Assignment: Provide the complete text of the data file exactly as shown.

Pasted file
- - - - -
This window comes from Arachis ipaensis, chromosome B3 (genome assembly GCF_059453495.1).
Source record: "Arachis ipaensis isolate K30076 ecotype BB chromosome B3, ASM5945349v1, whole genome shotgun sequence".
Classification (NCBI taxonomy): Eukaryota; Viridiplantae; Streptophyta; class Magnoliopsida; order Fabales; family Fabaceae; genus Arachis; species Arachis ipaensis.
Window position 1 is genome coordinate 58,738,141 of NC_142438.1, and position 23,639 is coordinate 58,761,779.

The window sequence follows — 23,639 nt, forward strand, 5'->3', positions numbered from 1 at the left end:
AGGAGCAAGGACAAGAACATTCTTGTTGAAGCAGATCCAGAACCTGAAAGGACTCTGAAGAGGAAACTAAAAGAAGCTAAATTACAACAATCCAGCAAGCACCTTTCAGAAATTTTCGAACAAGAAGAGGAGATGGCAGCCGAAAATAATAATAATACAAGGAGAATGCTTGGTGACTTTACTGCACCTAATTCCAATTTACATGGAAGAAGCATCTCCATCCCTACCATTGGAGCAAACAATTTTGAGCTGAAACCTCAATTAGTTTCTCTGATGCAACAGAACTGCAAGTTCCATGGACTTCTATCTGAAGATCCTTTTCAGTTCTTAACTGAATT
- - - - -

This window comes from Arachis ipaensis, chromosome B3 (genome assembly GCF_059453495.1).
Source record: "Arachis ipaensis isolate K30076 ecotype BB chromosome B3, ASM5945349v1, whole genome shotgun sequence".
Classification (NCBI taxonomy): Eukaryota; Viridiplantae; Streptophyta; class Magnoliopsida; order Fabales; family Fabaceae; genus Arachis; species Arachis ipaensis.
Window position 1 is genome coordinate 58,738,141 of NC_142438.1, and position 23,639 is coordinate 58,761,779.

The window sequence follows — 23,639 nt, forward strand, 5'->3', positions numbered from 1 at the left end:
AGGAGCAAGGACAAGAACATTCTTGTTGAAGCAGATCCAGAACCTGAAAGGACTCTGAAGAGGAAACTAAAAGAAGCTAAATTACAACAATCCAGCAAGCACCTTTCAGAAATTTTCGAACAAGAAGAGGAGATGGCAGCCGAAAATAATAATAATACAAGGAGAATGCTTGGTGACTTTACTGCACCTAATTCCAATTTACATGGAAGAAGCATCTCCATCCCTACCATTGGAGCAAACAATTTTGAGCTGAAACCTCAATTAGTTTCTCTGATGCAACAGAACTGCAAGTTCCATGGACTTCTATCTGAAGATCCTTTTCAGTTCTTAACTGAATT